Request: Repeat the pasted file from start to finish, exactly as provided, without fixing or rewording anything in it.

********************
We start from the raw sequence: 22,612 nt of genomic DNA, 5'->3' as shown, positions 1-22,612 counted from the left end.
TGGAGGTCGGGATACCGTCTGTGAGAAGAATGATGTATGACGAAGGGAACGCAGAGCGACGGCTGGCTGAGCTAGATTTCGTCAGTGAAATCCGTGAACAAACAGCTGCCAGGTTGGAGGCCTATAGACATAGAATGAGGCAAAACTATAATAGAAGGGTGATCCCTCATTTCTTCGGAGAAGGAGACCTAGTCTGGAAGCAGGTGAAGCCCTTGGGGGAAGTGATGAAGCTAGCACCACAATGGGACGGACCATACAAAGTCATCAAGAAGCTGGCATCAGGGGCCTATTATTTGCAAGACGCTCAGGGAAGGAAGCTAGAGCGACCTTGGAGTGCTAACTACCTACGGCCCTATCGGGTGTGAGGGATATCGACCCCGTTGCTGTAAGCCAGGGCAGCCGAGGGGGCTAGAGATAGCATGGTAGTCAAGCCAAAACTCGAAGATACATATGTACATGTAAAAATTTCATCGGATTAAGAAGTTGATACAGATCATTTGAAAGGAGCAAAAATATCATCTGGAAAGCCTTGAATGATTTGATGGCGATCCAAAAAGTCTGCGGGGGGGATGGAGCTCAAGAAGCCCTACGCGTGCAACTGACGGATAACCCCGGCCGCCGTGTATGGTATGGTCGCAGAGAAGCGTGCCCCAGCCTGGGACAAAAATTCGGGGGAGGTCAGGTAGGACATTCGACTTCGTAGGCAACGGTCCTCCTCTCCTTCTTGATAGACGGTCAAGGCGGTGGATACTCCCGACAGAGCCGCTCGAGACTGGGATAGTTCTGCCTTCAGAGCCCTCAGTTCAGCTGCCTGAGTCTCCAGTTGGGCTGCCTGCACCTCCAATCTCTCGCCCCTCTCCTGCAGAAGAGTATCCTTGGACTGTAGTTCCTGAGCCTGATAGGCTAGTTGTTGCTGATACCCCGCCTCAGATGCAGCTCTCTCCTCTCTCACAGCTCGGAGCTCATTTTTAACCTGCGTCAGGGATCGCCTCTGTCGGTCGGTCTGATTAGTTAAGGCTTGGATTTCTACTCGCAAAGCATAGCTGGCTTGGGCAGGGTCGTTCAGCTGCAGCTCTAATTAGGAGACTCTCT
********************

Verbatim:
We start from the raw sequence: 22,612 nt of genomic DNA, 5'->3' as shown, positions 1-22,612 counted from the left end.
TGGAGGTCGGGATACCGTCTGTGAGAAGAATGATGTATGACGAAGGGAACGCAGAGCGACGGCTGGCTGAGCTAGATTTCGTCAGTGAAATCCGTGAACAAACAGCTGCCAGGTTGGAGGCCTATAGACATAGAATGAGGCAAAACTATAATAGAAGGGTGATCCCTCATTTCTTCGGAGAAGGAGACCTAGTCTGGAAGCAGGTGAAGCCCTTGGGGGAAGTGATGAAGCTAGCACCACAATGGGACGGACCATACAAAGTCATCAAGAAGCTGGCATCAGGGGCCTATTATTTGCAAGACGCTCAGGGAAGGAAGCTAGAGCGACCTTGGAGTGCTAACTACCTACGGCCCTATCGGGTGTGAGGGATATCGACCCCGTTGCTGTAAGCCAGGGCAGCCGAGGGGGCTAGAGATAGCATGGTAGTCAAGCCAAAACTCGAAGATACATATGTACATGTAAAAATTTCATCGGATTAAGAAGTTGATACAGATCATTTGAAAGGAGCAAAAATATCATCTGGAAAGCCTTGAATGATTTGATGGCGATCCAAAAAGTCTGCGGGGGGGATGGAGCTCAAGAAGCCCTACGCGTGCAACTGACGGATAACCCCGGCCGCCGTGTATGGTATGGTCGCAGAGAAGCGTGCCCCAGCCTGGGACAAAAATTCGGGGGAGGTCAGGTAGGACATTCGACTTCGTAGGCAACGGTCCTCCTCTCCTTCTTGATAGACGGTCAAGGCGGTGGATACTCCCGACAGAGCCGCTCGAGACTGGGATAGTTCTGCCTTCAGAGCCCTCAGTTCAGCTGCCTGAGTCTCCAGTTGGGCTGCCTGCACCTCCAATCTCTCGCCCCTCTCCTGCAGAAGAGTATCCTTGGACTGTAGTTCCTGAGCCTGATAGGCTAGTTGTTGCTGATACCCCGCCTCAGATGCAGCTCTCTCCTCTCTCACAGCTCGGAGCTCATTTTTAACCTGCGTCAGGGATCGCCTCTGTCGGTCGGTCTGATTAGTTAAGGCTTGGATTTCTACTCGCAAAGCATAGCTGGCTTGGGCAGGGTCGTTCAGCTGCAGCTCTAATTAGGAGACTCTCT